October 5, 2007

I have seen the light.

I'm a recent convert to hockey. It coincides with starting to date Jenn in 2002 and subsequently attending my first St. Louis Blues game. Not to say I don't have a pedigree for hockey. My mom, her grandma, and so on, all call/ed the hockey hotbed of North Dakota home (no, I'm not being facetious. The University of North Dakota Fightin' Sioux hockey team is one of the best college teams in the country).

With the recent collapse in popularity of the league, a lot has been said about how to improve ratings. The NHL has made rule changes to try and make games more high scoring (which I disagree with on a fundamental level) while taking their games from ESPN to the mighty Versus Network, so, cut off their nose to spite their face.

I propose another person's idea. Promotion and relegation. It's been done in soccer around the world for over one hundred years. Sure, it's not "fair" that Leeds United from Leeds, England, the third largest city in England, are toiling in the equivalent of AA (League One), but they fell apart faster the Expos and paid for being such a terrible team.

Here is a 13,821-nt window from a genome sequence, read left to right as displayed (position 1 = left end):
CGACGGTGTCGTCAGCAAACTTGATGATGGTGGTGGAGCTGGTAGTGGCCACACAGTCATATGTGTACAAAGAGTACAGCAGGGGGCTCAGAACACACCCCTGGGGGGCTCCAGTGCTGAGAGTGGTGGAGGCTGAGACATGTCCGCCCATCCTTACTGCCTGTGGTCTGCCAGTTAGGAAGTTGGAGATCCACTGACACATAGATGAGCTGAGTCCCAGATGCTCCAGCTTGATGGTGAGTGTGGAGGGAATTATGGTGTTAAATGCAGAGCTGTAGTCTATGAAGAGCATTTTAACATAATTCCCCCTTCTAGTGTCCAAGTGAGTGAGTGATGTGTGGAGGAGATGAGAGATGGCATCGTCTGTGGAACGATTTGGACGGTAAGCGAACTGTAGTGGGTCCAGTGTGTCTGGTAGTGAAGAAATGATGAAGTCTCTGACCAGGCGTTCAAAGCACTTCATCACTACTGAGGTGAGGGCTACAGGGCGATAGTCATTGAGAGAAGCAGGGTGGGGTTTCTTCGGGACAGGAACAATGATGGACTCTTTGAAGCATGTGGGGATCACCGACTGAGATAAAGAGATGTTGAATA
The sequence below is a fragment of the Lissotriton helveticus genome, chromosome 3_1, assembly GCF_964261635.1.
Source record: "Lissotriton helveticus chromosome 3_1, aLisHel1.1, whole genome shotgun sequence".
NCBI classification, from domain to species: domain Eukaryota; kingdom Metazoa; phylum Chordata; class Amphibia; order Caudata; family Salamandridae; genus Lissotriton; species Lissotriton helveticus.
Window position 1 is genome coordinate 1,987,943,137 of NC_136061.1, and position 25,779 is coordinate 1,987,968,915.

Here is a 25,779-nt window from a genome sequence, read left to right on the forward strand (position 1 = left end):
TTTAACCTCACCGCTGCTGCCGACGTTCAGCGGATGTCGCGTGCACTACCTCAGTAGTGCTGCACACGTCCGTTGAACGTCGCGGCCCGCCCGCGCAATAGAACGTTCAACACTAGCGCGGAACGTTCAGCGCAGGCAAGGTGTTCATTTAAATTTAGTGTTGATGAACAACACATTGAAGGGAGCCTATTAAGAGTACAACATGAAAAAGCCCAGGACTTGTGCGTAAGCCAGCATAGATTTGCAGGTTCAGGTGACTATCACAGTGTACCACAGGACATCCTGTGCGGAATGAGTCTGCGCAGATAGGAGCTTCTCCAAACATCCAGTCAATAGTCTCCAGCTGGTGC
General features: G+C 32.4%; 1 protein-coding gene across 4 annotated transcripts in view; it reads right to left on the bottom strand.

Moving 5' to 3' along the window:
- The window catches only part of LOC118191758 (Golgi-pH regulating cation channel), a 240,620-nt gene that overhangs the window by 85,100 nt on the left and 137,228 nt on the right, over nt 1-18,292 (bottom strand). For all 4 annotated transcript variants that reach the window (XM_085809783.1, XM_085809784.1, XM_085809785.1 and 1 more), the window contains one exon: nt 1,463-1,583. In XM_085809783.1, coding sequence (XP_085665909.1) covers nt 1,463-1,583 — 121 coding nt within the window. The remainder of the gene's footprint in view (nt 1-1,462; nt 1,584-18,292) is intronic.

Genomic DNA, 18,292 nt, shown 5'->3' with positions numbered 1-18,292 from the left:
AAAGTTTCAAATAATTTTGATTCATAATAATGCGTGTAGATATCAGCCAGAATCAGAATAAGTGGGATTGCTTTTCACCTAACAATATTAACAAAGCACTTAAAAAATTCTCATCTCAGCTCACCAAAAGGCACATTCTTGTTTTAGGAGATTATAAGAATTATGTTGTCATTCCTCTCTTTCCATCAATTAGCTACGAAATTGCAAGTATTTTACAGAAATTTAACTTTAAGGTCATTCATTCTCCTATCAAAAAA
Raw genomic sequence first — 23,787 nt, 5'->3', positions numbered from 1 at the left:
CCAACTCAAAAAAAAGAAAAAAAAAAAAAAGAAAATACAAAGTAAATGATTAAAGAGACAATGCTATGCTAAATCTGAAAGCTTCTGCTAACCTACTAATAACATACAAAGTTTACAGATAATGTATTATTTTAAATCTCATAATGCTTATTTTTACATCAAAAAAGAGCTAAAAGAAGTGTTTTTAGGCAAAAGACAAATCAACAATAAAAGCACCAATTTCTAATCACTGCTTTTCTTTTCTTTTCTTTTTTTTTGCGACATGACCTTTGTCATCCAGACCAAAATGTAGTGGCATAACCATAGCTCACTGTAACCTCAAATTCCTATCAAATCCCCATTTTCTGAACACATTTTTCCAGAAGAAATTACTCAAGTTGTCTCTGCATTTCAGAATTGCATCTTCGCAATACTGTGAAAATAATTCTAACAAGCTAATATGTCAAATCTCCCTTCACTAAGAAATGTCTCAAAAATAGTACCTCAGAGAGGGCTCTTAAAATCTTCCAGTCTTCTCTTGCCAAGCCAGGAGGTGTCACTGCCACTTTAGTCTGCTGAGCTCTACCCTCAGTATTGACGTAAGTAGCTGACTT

The reality is that having 30 teams in the NHL is too much and a talent and monetary drain on the league. Realistically, five to ten of those teams need to go. This is how it's done:

But how do you ditch teams without looking like you're waving the white flag? You contract through relegation.

Tomorrow, issue a press release that says you will eliminate the five teams with the worst records at the end of the 2008-09 season. Then, don't answer media phone calls for a couple of days. After you've milked your moment in the PTI/SportsCenter/talk-radio sun, watch as teams scramble for players. This process will be grossly unfair: The wealthy teams will buy up the talent and the struggling teams will get scraps. Sure, a few teams will spend way above their ability to pay. They'll do it, though, because their very survival will be on the line.

Teams (read: owners) will be mad that they will no longer be able to field an underperforming cash cow anymore (read: Chicago Blackhawks). They'll likely sue. Other owners will have their pride bruised and try to spend enough to stay up or, if they go down, spend enough to get back up.

This could work, you know. But it'll never happen. Disrupting the status quo? Not in America. Fans would rather keep their shitty team going, rewarding them with high draft picks, than ever consider the thought of them not existing anymore or being sent down a level. I didn't realize that this was how businesses operated in the American economy. Seems a little socialistic, eh, comrades?
That doesn't carry the same kind of terror it once did, does it? Darn.

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